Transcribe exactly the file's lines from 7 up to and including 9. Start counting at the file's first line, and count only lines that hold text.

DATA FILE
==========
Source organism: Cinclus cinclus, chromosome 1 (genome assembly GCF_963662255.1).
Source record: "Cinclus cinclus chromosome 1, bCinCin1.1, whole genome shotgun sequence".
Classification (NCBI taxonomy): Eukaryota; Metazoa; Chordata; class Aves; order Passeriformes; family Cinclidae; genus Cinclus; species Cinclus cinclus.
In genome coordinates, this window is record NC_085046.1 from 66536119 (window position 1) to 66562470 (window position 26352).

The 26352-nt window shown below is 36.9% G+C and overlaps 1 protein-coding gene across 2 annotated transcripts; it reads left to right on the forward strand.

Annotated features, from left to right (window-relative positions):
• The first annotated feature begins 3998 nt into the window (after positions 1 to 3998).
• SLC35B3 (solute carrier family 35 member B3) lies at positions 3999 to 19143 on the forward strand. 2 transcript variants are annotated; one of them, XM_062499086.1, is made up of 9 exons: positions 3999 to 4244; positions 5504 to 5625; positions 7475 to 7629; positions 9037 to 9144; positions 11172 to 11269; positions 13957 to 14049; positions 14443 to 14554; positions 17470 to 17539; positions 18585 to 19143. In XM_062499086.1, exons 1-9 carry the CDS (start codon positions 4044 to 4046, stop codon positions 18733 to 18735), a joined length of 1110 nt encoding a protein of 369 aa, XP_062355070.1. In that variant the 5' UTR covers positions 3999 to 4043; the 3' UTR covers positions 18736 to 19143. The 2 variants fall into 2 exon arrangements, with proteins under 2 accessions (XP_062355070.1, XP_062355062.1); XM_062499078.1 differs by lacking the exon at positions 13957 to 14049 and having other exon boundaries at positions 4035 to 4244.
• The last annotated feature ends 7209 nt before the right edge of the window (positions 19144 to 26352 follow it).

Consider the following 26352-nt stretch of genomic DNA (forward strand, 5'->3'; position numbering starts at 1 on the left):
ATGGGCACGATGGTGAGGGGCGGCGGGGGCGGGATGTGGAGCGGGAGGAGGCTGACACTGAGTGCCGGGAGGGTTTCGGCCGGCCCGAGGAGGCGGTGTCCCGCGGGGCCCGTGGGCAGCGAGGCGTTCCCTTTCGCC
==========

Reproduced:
• The first annotated feature begins 3998 nt into the window (after positions 1 to 3998).
• SLC35B3 (solute carrier family 35 member B3) lies at positions 3999 to 19143 on the forward strand. 2 transcript variants are annotated; one of them, XM_062499086.1, is made up of 9 exons: positions 3999 to 4244; positions 5504 to 5625; positions 7475 to 7629; positions 9037 to 9144; positions 11172 to 11269; positions 13957 to 14049; positions 14443 to 14554; positions 17470 to 17539; positions 18585 to 19143. In XM_062499086.1, exons 1-9 carry the CDS (start codon positions 4044 to 4046, stop codon positions 18733 to 18735), a joined length of 1110 nt encoding a protein of 369 aa, XP_062355070.1. In that variant the 5' UTR covers positions 3999 to 4043; the 3' UTR covers positions 18736 to 19143. The 2 variants fall into 2 exon arrangements, with proteins under 2 accessions (XP_062355070.1, XP_062355062.1); XM_062499078.1 differs by lacking the exon at positions 13957 to 14049 and having other exon boundaries at positions 4035 to 4244.
• The last annotated feature ends 7209 nt before the right edge of the window (positions 19144 to 26352 follow it).